What Promotes Your Art?

by | Feb 26, 2015 | 0 comments

As my readers know already, I have been interpreting (or attempting to) Tao Te Ching verses, applied to artists. I am a Sumi-e artist and I find these verses complement the Sumi-e way of creating, that is working with the opposite forces (yin and yang) and constantly trying to find a harmonious balance. I aim to apply these teachings not only to Sumi-e but to my drawings and life as well.
A couple of weeks ago I worked with chapter 24.  Here, Lao Tzu, the author, advises against boasting, self-exaltation and self-praise.
This is a touchy topic among artists. Obviously, not everybody feels comfortable self-promoting, but it has to be done in this internet media world so that our work can be seen. Besides, that is why we create, don’t we; to share our experiences with the public?
Artists are more in tune with their true selves (one can call it soul universe, or whatever else), because they are there when they create. Artists feel some friction inside when they are not true to themselves. Which artist really feels secure about their creation? That is what makes us constantly strive to do better to improve our language of artistic expression. So how can an artist feel good announcing themselves to be “ world renowned”, “internationally acclaimed”… or “talented”, no matter how true that may be?  Needless to say, there was a lot of reaction when I posted it on Linked In, Visual Artists, and their Advocates group.
My point was that our quality artwork and content, (granted, exposed via many social media sites) should do the promoting for artists and not self- aggrandizement. As Lao Tzu teaches, we should constantly strive to find the balance not only in our art, but in our actions as well.
Feel free to read the discussion: Some insightful, some defensive…… comments.
One comment that I received through email, had a great impact on me. Obviously, this was coming from a man with incredible depth and refinement. I would like to share it with you, hoping that you can take home some of his wisdom  as well;
…..What do I think about self-promotion?……….?


I have read several of the blog spots written by Lilith Ohan, who often illustrates verses from Lao Tzu and the iChing in them. It is most interesting to note the paucity of public comment replying to the questions she poses, most of which wrestle with various aspects of searching for essential creativity, without personal aggrandizement. This appears not to be something that interests those who find her thoughts worthy of comment.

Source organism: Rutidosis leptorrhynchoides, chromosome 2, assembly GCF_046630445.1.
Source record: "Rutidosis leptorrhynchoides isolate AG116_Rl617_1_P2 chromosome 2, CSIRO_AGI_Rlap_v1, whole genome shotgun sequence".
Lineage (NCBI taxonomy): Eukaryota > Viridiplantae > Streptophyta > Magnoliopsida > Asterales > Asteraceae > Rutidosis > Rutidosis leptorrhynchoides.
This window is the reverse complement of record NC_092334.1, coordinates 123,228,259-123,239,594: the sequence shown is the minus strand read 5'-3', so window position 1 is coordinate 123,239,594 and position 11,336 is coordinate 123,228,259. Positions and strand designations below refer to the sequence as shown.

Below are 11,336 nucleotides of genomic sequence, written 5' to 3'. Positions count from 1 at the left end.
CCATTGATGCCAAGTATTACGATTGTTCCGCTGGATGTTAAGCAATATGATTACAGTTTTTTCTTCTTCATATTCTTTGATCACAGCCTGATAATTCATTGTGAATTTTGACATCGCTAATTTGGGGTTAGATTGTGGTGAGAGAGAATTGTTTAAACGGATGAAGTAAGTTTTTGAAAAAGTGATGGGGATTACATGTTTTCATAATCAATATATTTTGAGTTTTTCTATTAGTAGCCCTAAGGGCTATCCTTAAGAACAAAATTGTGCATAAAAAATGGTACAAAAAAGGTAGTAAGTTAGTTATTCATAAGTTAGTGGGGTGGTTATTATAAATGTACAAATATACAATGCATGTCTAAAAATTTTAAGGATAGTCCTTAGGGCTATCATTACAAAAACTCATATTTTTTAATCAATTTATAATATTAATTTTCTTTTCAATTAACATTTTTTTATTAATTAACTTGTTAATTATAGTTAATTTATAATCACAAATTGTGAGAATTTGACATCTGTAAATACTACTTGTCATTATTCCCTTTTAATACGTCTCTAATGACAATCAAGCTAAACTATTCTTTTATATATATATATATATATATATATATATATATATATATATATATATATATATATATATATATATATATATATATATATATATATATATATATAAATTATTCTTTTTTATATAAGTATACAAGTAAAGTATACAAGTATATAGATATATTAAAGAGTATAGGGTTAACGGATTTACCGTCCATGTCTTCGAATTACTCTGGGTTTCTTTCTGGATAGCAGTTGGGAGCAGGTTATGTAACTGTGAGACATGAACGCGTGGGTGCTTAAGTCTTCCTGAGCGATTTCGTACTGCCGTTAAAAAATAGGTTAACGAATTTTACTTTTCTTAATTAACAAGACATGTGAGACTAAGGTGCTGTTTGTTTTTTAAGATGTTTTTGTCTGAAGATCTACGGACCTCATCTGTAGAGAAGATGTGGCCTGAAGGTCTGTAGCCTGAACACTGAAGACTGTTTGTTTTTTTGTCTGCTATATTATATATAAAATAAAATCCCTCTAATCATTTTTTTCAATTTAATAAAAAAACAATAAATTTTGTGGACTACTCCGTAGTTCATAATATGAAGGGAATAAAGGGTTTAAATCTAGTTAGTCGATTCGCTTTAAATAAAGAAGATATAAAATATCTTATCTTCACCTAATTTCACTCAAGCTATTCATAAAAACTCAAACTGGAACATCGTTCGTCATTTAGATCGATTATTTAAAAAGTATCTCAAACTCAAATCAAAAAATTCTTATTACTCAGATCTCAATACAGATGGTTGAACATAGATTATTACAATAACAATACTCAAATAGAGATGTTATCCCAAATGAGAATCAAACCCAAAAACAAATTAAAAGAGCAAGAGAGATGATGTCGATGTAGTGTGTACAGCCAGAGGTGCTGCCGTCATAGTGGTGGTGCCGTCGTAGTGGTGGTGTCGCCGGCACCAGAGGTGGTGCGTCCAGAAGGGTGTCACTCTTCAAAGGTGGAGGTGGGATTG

They ARE worthy of comment.
The attractiveness of the Tao is, I believe, just this:
-If you have no creativity you cannot understand that all creativity is a social act that requires a degree of promotion, before it can have an effect on society.
– Creativity cannot function without understanding by the audience to be affected by it. One might say, that only when it does achieve public recognition, can the value of creativity be recognized.
– The value of creativity does certainly depend of the ability of the creator, but once created and promoted so that it’s value is understood, true creation takes on a life of its own.
-Poor creations, no matter how strongly promoted, will be soon forgotten.
-Those that are relevant, will flourish when their creators are forgotten. Who invented the wheel?


Has anyone matched the genius of Leonardo da Vinci since his death, or has there been anyone to create more meaning out of less line, than Zeshin in Japan, or Ni Zan in China?
-in my view, the problem arises that any creator must ensure that his creation receives recognition. Others may accomplish this task for her or for him.


In art, this function is often, but not always, done by dealers. Sometimes great art is not recognized by the public until the creator is dead.


-a creator is someone who must seek to perfect their creations, and often this takes personal dedication, sacrifice, and the nurturing of ego if they are to succeed in producing a creation of value.


Where is the balance that can maintain a personal simplicity in the simultaneous chaos required by their creativity?


The one seems incompatible with the other unless, through the Tao, one can understand and practice the division of internal simplicity from external complexity.


-I have noticed that those who are able to do so are often helped by a sense of humor…


I think as artists and as humans, we have to constantly strive to find the right balance in this infinite chaos…..



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